Thayer Long, president of the Association for Print Technologies (formerly NPES), has more than 20 years of experience in leading several industry-sponsored organizations and associations through times of change and transformation, specifically in the construction, finance and electrical industries. With his background, Long now has the opportunity to serve as president of the Association for Print Technologies (APTech) for two years.
How did you find yourself in the printing and imaging industry?
I started my career in publishing, working as a production assistant. My father also spent his career working in the packaging industry. When the position at the association became available, there was a natural gravitational pull that led me to apply and see where the journey took me. I could not be more thrilled on what the association leadership and the team I have the honor of working with has accomplished.
What role, under your leadership, will the Association for Print Technologies have in the industry?
Any industry is a community of sorts, and the printing industry is no different. We see a need, and thus an opportunity, to bring a far greater amount of alignment to the industry value chain. We believe an industry that is in alignment is one that is maximizing success and profitability for its participants. What does alignment mean? In essence, it means that the value chain partners believe and see how their goals or definitions of successful business outcomes are shared by their other value chain partners, especially those on either side of them. The complexity of printing and its vast array of applications – and also how printed products interact with other technologies – is demanding greater collaboration from the onset, and thus alignment.
How has the rebranding of APTech, formerly NPES, improved resources for your membership?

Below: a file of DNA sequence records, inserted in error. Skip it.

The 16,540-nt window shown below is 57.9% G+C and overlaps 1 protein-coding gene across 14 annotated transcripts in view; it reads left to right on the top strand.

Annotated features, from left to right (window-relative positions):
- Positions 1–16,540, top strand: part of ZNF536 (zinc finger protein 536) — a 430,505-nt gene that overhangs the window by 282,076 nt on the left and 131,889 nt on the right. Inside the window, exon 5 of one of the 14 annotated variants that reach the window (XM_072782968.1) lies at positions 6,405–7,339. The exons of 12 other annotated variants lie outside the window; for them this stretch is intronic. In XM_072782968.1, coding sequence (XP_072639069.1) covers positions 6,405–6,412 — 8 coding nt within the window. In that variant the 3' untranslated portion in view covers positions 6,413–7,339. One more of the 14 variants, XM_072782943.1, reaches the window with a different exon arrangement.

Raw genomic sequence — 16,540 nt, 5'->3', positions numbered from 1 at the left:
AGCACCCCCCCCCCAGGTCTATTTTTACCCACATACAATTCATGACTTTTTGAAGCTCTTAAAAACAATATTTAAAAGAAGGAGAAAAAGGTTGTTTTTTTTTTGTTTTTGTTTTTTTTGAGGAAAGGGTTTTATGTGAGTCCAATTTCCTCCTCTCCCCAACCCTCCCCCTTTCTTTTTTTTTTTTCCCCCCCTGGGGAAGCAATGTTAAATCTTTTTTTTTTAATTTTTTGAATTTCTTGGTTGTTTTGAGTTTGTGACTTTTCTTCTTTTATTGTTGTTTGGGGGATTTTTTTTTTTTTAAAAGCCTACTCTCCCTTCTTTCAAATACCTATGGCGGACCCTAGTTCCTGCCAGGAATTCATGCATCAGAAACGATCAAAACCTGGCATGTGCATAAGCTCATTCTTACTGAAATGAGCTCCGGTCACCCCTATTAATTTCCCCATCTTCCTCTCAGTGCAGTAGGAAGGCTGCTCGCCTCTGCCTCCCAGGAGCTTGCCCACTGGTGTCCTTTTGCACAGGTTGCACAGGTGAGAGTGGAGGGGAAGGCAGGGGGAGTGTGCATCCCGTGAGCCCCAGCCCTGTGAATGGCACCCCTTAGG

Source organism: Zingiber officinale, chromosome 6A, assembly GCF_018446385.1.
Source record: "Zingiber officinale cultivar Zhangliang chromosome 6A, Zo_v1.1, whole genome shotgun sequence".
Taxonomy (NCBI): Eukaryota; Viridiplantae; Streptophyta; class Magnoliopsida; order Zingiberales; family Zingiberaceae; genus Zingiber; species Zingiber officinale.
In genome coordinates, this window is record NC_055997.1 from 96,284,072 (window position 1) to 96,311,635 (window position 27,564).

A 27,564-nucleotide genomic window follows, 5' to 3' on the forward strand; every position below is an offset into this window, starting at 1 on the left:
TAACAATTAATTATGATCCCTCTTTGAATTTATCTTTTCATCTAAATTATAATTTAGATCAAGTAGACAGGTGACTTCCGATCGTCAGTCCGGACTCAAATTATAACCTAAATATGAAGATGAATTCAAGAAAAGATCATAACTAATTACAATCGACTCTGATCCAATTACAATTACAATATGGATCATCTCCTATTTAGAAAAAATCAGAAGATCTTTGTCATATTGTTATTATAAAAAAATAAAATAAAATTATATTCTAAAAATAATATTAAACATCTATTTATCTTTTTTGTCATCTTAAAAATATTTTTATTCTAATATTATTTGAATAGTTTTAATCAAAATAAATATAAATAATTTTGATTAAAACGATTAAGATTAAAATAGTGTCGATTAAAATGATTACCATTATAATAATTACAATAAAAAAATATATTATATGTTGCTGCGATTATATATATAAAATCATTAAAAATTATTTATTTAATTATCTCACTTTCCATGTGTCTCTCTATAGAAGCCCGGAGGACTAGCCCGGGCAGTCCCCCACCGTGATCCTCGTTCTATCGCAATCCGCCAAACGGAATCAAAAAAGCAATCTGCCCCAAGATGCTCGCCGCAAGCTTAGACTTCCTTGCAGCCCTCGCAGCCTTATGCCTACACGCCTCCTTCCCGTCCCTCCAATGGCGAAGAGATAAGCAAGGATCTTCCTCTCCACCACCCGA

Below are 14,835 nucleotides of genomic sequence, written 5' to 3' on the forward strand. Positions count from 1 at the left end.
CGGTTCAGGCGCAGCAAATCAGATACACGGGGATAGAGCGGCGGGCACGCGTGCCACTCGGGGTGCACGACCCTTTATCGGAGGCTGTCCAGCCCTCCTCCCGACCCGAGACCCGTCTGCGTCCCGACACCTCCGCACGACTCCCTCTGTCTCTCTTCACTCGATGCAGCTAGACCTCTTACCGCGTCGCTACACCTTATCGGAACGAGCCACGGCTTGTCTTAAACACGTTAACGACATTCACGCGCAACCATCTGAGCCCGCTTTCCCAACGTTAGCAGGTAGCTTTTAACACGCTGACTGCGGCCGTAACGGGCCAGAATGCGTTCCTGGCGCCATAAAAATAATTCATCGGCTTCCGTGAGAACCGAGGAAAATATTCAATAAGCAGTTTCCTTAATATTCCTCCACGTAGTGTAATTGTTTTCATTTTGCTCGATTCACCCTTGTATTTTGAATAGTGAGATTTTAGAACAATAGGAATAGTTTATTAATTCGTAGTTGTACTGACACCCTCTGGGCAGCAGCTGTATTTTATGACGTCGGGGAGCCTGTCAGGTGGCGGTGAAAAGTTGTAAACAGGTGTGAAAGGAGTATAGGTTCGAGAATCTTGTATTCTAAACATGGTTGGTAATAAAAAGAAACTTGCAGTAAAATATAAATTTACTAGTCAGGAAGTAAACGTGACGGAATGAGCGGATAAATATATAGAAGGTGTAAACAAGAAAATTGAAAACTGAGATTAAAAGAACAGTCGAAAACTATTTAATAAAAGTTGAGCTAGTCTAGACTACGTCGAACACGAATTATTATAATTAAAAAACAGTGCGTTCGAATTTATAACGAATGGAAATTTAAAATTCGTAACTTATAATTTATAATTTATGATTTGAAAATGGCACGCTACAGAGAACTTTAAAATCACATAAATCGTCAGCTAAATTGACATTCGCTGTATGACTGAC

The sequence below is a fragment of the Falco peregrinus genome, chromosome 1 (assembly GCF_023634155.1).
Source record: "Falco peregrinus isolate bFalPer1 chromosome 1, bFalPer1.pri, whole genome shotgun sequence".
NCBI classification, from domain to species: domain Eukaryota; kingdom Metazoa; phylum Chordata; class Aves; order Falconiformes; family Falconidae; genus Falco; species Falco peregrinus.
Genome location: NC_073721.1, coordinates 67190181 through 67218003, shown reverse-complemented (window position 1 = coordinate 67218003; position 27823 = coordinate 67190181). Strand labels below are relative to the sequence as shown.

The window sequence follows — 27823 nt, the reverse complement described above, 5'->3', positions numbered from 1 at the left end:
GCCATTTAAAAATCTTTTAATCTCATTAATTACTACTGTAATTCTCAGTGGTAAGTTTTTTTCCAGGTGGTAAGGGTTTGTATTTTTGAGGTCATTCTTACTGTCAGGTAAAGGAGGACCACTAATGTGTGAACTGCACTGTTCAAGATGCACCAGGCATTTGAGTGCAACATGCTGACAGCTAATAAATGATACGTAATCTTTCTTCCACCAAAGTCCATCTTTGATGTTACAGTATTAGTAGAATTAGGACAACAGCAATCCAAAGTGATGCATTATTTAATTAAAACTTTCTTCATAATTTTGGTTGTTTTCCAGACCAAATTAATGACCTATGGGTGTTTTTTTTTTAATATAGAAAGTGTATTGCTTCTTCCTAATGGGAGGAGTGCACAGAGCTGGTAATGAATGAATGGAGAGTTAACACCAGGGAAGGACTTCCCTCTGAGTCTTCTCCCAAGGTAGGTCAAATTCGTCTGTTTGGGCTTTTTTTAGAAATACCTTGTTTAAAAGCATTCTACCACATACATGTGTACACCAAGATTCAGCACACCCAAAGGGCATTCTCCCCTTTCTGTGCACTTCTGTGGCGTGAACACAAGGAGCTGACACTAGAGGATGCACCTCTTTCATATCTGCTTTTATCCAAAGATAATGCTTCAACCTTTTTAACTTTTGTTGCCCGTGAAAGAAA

Our rebrand and vision announcement is just the beginning, not the end point. We have an 80-year legacy of which we are very proud, but there is an exciting journey still to be taken. Andy Grove, the leader of Intel, is quoted as saying “Success breeds complacency; complacency breeds failure. Only the paranoid survive.” What people can expect from APTech are two things: first, an unyielding drive to ensure what we are doing is relevant to the business outcomes of our member customers; and second, a much broader engagement with all aspects of the print value chain.
What challenges are you seeing in commercial printing, and how can APTech’s mission help alleviate them?
There are tremendous opportunities for the industry – but the most critical, in my opinion, is the opportunity for the industry to evolve itself. As our association manifesto states, printing is powerful, permanent and universal. It is arguably the single most influential and impactful movement on human history. As we evolve the industry into its next being, we need to do it in a unified fashion (hence the alignment focus as stated above). Our mission then will include convening the industry community through events and conferences – like our signature event PRINT – educating and providing actionable business intelligence for all components of the global print value chain, being an advocate for the industry in a more digital world and promoting industry standards that help advance the industry.
Tell me a little bit about the value of the APTech-managed organizations (GAERF, International Color Consortium and PRIMIR).
We offer great products and brands through the association. Our research program, which is known as PRIMIR, serves as an invaluable tool for industry members to gain insight into industry trends and to conduct forecasting. Our annual research and trends conference went through a major overhaul this year – and it now is known as the PRIMIR Insights Conference. Everyone should come to San Francisco in July! The International Color Consortium is a major platform for the ever-evolving area of color management, and one that is growing even more complex as the color gamut continues to expand as does the number of substrates that are now being printed upon. GAERF is home to our workforce development efforts, a number one issue facing almost everyone in the industry. GAERF is currently undergoing a robust strategic planning process, so everyone should stay tuned for more information.
What are your predictions for the industry over the next 10 years?
Wow, not sure I can predict that far out, but fundamentally we know the pace of change and technological advances is increasing, not decreasing. I believe in the industry, and therefore I believe in the next 10 years the industry will continue to evolve, adapt, lead and innovate itself. The applications of printing will grow. The value chain will be pushed closer and closer together. My hope is that people today heed this call to action, to change.
For more information: www.printtechnologies.org.